According to registered dietician Paul Salter, the best times to eat carbs are before, during, and after workouts, so they can supply you with energy and replenish the glycogen you expend during long training sessions.

Another great time to carb up? Dinnertime. Many people think you shouldn't eat carbs at night if you want to stay lean, but this is a myth. Not only will carbs after dark not hurt you, but eating most of your carbohydrates in the evening can actually help you lose fat and optimize your hormones.

What Are the Best Types of Carbs for Losing Weight and Building Muscle?

For the most part, it's best to opt for complex carbs from whole foods to fuel your day. These foods break down more slowly and provide sustained energy instead of spikes and crashes. Great sources of complex carbs include sweet potatoes, brown rice, fruit, and starchy veggies like peas and carrots, which all have plenty of fiber to slow down their digestion. These foods also have more of their micronutrients intact compared to processed foods.

But there's a time and a place for simple carbs, too. Even so-called "bad carbs" like certain types of candy, aren't always bad. When you eat them during training or right after exercise, they can help restore your muscle glycogen more quickly and start your recovery sooner. In other words, the sugar goes straight to your muscles to help you heal up from your last workout and prime you for your next one.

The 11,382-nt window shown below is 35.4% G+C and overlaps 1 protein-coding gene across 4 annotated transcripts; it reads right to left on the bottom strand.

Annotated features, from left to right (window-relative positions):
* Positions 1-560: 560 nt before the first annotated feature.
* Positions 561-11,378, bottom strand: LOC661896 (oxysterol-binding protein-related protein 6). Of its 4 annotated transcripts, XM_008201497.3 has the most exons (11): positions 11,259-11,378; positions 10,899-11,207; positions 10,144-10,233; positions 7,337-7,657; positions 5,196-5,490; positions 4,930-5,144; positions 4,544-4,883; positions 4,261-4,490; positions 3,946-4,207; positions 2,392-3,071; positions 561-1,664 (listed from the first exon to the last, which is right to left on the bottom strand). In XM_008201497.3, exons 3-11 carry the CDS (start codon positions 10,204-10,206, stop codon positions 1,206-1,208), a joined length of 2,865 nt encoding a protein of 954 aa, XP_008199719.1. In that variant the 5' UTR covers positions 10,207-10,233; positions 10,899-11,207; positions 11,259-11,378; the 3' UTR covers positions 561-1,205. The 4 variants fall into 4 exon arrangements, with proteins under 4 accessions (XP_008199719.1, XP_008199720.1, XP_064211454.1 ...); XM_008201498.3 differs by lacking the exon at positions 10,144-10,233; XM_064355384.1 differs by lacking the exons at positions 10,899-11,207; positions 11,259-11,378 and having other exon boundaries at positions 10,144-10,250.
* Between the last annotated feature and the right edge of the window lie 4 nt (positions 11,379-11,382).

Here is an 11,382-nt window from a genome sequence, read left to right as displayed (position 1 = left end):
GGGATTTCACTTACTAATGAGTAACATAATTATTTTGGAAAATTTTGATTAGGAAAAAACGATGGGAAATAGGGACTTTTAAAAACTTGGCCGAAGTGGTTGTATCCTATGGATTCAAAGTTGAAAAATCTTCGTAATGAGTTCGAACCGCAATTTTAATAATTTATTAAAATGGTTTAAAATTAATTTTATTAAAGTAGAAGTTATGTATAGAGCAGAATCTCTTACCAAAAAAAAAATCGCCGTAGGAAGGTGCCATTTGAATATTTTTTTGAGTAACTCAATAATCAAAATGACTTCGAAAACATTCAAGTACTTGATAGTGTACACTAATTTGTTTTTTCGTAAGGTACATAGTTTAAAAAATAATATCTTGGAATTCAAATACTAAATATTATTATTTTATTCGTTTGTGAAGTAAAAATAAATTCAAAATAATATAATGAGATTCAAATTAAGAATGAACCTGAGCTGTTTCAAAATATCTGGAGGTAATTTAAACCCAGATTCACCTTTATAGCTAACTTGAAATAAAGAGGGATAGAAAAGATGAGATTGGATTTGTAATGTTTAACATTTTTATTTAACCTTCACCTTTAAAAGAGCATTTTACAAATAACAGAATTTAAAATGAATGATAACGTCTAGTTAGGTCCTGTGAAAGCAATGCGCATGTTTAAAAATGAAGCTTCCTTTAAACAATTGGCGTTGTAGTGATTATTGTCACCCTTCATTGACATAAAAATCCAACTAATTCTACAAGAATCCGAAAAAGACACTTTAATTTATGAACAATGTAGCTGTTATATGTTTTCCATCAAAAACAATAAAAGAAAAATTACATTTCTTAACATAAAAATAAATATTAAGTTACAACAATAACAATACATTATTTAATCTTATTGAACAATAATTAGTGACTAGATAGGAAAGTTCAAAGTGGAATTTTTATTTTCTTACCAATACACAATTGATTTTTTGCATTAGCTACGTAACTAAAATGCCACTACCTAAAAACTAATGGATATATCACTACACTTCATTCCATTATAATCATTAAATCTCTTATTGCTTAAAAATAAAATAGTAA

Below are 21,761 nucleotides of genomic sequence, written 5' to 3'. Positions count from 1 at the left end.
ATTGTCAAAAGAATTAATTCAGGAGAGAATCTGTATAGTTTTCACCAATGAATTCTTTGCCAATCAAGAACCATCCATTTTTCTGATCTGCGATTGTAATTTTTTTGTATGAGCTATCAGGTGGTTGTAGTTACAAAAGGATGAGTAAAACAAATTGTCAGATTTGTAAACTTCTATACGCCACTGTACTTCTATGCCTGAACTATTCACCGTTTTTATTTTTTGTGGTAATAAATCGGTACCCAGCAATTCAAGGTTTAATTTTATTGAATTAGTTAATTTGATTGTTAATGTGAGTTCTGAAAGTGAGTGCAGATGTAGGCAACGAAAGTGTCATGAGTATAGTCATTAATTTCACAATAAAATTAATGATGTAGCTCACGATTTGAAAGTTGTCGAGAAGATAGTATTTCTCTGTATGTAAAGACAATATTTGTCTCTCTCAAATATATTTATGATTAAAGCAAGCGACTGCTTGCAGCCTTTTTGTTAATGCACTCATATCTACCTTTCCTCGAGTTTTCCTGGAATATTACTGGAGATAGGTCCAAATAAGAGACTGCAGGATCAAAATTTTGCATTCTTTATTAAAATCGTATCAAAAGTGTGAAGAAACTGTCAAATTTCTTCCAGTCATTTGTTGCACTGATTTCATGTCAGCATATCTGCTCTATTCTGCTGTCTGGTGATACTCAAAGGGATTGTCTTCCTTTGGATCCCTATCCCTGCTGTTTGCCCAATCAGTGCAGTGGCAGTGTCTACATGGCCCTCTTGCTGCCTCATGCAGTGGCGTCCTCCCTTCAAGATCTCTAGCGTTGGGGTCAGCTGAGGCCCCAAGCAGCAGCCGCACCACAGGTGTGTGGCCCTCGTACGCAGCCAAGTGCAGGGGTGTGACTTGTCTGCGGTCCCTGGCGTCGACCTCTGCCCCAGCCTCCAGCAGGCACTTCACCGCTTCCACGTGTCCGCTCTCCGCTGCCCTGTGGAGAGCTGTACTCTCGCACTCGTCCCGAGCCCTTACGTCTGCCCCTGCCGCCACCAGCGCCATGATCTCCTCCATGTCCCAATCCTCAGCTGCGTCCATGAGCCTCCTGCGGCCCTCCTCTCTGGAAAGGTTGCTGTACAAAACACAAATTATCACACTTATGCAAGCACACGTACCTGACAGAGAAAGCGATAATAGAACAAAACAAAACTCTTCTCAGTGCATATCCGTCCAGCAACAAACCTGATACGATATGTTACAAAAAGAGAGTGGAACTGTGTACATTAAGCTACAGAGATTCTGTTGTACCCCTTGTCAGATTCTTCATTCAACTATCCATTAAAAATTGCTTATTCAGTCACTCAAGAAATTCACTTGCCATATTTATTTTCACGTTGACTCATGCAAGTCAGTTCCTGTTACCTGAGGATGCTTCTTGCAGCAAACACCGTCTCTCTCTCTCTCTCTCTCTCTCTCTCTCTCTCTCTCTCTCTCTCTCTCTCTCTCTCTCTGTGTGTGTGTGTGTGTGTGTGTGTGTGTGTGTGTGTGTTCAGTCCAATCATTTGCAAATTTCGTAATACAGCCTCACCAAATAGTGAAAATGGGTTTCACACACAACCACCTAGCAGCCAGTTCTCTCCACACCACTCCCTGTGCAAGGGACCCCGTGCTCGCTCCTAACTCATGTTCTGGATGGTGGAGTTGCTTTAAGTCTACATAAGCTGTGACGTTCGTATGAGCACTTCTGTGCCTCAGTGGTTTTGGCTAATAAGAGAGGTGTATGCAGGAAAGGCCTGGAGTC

Protein and carbs are the perfect post-workout combo to support hard training and help you nail your goals. – View All

GET SYSTEMATIC ABOUT YOUR RESULTS

Once you have your daily carb intake, it's time to take the same kind of strategic approach to the rest of your training and nutrition. These popular calculators can help you dial in your plan!

Original Article